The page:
Most of us know someone over the age of 65 who could benefit from the effects of cannabis, but who doesn’t because of apprehensions about taking the (perceived) plunge. Maybe they had a bad experience with edibles in their college days, or maybe they were brought up to think that cannabis would turn them into raging lunatics — for whatever reason, they simply don’t trust the herb.
Those people are the target audience of Dr. Beverly “Docpotter” Potter’s new book, “Cannabis for Seniors.” The book is essentially a large-scale (and large-font) list of FAQs; any curious senior citizen (or newbie of any age, for that matter) is likely to have their basic questions answered in the book’s 200 pages. Although at times vague, “Cannabis for Seniors” nevertheless delivers a comprehensive overview of cannabis and its effects, particularly as they pertain to an older audience.
A longstanding life coach, public speaker, writer and psychologist, Potter brings a holistic approach to her writing, mixing in elements of social psychology and dieting to compliment her observations on cannabis. Throughout “Cannabis for Seniors,” she consistently breaks down the different variables of the cannabis equation — ailments, strains of cannabis and the user’s lifestyle — to deliver a message to an audience that may need a little handholding.
For example, before explaining how cannabis could provide relief from a particular ailment or condition, she details the applicable information about the ailment itself — anything from sleep apnea to chemotherapy, anxiety to Alzheimer’s — with statistics, visualizations and graphs. Only then does she begin explaining what exactly it is about cannabis that makes it an applicable treatment.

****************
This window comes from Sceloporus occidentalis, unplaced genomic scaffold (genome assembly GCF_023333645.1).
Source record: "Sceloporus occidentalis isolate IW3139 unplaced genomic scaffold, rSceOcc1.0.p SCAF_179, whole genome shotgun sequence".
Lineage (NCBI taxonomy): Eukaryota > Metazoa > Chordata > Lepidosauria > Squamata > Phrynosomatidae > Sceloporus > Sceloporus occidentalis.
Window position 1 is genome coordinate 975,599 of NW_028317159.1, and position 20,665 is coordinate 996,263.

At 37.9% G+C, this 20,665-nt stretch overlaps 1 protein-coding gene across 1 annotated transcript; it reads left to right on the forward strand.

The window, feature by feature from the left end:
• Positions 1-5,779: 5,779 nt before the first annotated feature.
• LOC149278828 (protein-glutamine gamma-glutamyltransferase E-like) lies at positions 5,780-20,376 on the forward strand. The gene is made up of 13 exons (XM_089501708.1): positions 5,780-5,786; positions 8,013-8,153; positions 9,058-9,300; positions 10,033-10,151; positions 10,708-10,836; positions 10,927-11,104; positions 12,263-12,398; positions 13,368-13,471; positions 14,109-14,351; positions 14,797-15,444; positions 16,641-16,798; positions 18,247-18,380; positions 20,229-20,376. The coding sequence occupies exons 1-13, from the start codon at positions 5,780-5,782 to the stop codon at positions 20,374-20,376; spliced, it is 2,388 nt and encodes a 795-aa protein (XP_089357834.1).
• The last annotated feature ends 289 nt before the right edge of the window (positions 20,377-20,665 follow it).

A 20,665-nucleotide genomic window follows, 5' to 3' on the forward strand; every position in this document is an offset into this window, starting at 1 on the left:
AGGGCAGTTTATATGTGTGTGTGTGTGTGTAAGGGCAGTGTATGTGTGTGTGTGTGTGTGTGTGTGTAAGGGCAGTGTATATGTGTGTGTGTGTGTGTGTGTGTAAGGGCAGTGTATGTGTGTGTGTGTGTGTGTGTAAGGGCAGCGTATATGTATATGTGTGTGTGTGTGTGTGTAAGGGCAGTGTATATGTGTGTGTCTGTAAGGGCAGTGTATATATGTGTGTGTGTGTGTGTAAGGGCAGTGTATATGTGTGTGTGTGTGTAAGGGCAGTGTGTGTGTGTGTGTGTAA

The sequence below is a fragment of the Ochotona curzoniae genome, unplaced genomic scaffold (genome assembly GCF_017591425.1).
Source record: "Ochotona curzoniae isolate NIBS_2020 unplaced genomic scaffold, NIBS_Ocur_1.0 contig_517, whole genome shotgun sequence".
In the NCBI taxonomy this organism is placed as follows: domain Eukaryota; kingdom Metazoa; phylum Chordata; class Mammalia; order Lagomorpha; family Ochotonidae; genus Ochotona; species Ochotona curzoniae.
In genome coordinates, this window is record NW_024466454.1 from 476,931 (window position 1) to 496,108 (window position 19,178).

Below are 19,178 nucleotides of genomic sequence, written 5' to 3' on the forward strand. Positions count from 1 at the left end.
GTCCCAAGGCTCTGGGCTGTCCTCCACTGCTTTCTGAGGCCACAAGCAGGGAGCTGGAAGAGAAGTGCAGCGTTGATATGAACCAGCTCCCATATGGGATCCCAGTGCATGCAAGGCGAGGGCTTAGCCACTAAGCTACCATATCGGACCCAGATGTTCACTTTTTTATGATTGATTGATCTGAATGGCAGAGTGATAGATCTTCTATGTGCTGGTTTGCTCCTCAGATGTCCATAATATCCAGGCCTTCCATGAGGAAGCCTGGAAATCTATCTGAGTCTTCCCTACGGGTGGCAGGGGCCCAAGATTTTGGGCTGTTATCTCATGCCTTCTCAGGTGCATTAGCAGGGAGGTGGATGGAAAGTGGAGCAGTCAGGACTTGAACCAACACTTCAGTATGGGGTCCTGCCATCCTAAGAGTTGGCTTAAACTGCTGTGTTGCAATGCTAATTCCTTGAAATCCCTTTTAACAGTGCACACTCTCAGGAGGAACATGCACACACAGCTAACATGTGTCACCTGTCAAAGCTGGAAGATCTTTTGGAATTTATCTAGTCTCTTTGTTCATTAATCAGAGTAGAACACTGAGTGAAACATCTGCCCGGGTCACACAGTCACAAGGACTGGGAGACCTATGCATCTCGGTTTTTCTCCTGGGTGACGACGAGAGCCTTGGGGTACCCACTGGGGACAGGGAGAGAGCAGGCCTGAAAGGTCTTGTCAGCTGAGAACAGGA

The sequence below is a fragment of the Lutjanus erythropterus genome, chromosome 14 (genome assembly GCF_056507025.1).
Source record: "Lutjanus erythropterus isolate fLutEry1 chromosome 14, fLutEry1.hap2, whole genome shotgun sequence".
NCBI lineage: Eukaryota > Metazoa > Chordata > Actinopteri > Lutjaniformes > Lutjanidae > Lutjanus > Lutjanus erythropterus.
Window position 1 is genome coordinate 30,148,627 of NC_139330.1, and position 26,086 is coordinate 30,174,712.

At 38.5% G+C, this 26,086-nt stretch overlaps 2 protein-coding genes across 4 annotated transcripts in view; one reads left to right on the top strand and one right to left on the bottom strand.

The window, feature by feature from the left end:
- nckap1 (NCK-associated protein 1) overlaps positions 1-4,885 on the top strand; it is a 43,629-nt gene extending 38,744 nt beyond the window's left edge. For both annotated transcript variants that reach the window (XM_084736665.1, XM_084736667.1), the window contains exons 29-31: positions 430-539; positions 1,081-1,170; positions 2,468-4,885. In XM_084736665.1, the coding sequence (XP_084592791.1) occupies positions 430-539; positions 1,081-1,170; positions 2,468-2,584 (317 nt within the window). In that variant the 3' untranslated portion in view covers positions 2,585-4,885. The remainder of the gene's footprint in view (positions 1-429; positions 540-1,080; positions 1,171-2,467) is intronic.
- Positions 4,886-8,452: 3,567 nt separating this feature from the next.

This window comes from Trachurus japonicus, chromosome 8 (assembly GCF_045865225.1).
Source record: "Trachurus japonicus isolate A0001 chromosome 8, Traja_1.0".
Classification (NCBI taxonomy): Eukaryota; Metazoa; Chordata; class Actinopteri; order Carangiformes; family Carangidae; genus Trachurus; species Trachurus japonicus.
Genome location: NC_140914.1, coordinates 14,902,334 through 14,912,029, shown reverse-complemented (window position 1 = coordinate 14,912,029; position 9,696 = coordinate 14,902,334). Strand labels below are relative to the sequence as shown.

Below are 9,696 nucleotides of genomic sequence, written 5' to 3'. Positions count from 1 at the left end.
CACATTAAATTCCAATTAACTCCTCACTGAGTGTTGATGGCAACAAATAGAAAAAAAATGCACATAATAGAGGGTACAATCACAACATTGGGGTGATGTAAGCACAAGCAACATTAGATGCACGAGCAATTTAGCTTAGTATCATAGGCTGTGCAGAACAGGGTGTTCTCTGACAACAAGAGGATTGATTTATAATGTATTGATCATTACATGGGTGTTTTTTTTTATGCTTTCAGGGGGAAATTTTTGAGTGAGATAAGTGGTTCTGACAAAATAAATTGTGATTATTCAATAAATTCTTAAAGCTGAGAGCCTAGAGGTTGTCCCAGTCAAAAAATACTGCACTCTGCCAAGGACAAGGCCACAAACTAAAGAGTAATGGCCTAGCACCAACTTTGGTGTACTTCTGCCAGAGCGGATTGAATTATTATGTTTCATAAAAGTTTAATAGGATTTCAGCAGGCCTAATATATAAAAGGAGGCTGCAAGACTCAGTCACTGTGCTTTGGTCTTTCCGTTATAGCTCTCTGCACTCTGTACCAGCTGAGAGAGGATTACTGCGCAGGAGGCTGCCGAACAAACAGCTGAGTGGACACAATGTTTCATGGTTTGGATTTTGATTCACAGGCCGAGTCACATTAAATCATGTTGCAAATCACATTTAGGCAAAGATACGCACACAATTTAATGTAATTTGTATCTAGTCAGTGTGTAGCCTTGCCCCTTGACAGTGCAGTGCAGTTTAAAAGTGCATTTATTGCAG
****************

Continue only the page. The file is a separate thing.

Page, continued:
The approach is a bit repetitive; she reminds her readers throughout the book about the difference between sativa and indica, for instance, or the speed with which different forms of cannabis take effect. But while anyone with experience may find this repetition agonizing, for a newbie, it’s likely pretty helpful.
One of the most compelling chapters of the book focuses on the ongoing opioid epidemic, one of the greatest threats to today’s senior population. Potter points out some alarming statistics: The rate of adults between 45 and 85 being hospitalized for opioid abuse has grown by 500 percent since 1993 and the rate of ER visits for prescription drugs rose by 78 percent between 2006 and 2012 — and half of those patients were over 75.
“It is quite troubling that 40 people die each day as a result of opioid overdoses,” she writes.
Potter’s case for using cannabis as an alternative to prescription opioids is sound, thought-out and well-reasoned. She cites a handful of persuasive studies, including one in which three-quarters of a group of opioid addicts were able to shake their addiction after employing cannabis therapy, and another in which nearly half of participants reduced their opioid intake.
Unfortunately, not all of “Cannabis for Seniors” is so compelling. For seniors on the fence about experimenting with cannabis, or who may associate the plant with brain-dead stoners, Docpotter’s use of cartoonish and awkwardly-placed photographs jeopardizes her ability (and by extension, the cannabis industry’s ability) to be taken seriously by some of the people who stand to benefit the most.
As Docpotter herself points out, the market for senior citizens in cannabis is growing every day. Convincing them will require more than quality information, it will require a sense of legitimacy — something that “Cannabis for Seniors” could use more of. Despite this, the book stands as a good resource for seniors who desire to learn the basics about the plant and its effects.
Originally published in Issue 28 of Cannabis Now. LEARN MORE
TELL US, do you know any seniors who are interested in cannabis education?